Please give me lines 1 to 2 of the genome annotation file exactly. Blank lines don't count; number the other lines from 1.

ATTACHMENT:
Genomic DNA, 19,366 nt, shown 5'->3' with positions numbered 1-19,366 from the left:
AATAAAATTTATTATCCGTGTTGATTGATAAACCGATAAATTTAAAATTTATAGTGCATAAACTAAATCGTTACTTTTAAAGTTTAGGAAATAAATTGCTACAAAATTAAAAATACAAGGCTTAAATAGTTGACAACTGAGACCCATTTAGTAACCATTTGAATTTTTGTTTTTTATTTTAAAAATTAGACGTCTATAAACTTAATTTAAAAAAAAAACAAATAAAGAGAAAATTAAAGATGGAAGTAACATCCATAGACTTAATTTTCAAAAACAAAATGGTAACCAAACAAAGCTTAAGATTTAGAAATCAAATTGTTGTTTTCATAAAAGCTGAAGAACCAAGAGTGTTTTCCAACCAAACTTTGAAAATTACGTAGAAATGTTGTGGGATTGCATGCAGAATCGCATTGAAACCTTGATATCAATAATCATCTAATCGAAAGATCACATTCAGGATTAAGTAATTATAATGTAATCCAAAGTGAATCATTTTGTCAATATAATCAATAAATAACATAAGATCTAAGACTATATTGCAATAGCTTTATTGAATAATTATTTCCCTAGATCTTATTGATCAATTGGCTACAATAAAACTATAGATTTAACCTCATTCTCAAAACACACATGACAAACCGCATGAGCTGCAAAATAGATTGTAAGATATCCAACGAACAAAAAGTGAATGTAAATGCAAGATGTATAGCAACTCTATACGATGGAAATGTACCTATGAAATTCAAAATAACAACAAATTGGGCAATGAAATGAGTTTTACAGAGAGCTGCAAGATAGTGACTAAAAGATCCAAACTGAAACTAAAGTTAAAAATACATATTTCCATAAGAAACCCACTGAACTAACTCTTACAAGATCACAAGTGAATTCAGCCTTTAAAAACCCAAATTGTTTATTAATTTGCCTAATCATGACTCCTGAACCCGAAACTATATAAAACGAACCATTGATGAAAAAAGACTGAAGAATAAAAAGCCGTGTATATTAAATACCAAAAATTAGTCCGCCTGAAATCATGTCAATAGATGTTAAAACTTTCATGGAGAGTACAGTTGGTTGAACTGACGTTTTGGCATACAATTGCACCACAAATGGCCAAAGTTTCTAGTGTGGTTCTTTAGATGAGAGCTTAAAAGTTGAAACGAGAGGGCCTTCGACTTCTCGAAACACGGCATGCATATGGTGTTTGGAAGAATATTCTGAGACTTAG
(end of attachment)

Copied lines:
Genomic DNA, 19,366 nt, shown 5'->3' with positions numbered 1-19,366 from the left:
AATAAAATTTATTATCCGTGTTGATTGATAAACCGATAAATTTAAAATTTATAGTGCATAAACTAAATCGTTACTTTTAAAGTTTAGGAAATAAATTGCTACAAAATTAAAAATACAAGGCTTAAATAGTTGACAACTGAGACCCATTTAGTAACCATTTGAATTTTTGTTTTTTATTTTAAAAATTAGACGTCTATAAACTTAATTTAAAAAAAAAACAAATAAAGAGAAAATTAAAGATGGAAGTAACATCCATAGACTTAATTTTCAAAAACAAAATGGTAACCAAACAAAGCTTAAGATTTAGAAATCAAATTGTTGTTTTCATAAAAGCTGAAGAACCAAGAGTGTTTTCCAACCAAACTTTGAAAATTACGTAGAAATGTTGTGGGATTGCATGCAGAATCGCATTGAAACCTTGATATCAATAATCATCTAATCGAAAGATCACATTCAGGATTAAGTAATTATAATGTAATCCAAAGTGAATCATTTTGTCAATATAATCAATAAATAACATAAGATCTAAGACTATATTGCAATAGCTTTATTGAATAATTATTTCCCTAGATCTTATTGATCAATTGGCTACAATAAAACTATAGATTTAACCTCATTCTCAAAACACACATGACAAACCGCATGAGCTGCAAAATAGATTGTAAGATATCCAACGAACAAAAAGTGAATGTAAATGCAAGATGTATAGCAACTCTATACGATGGAAATGTACCTATGAAATTCAAAATAACAACAAATTGGGCAATGAAATGAGTTTTACAGAGAGCTGCAAGATAGTGACTAAAAGATCCAAACTGAAACTAAAGTTAAAAATACATATTTCCATAAGAAACCCACTGAACTAACTCTTACAAGATCACAAGTGAATTCAGCCTTTAAAAACCCAAATTGTTTATTAATTTGCCTAATCATGACTCCTGAACCCGAAACTATATAAAACGAACCATTGATGAAAAAAGACTGAAGAATAAAAAGCCGTGTATATTAAATACCAAAAATTAGTCCGCCTGAAATCATGTCAATAGATGTTAAAACTTTCATGGAGAGTACAGTTGGTTGAACTGACGTTTTGGCATACAATTGCACCACAAATGGCCAAAGTTTCTAGTGTGGTTCTTTAGATGAGAGCTTAAAAGTTGAAACGAGAGGGCCTTCGACTTCTCGAAACACGGCATGCATATGGTGTTTGGAAGAATATTCTGAGACTTAG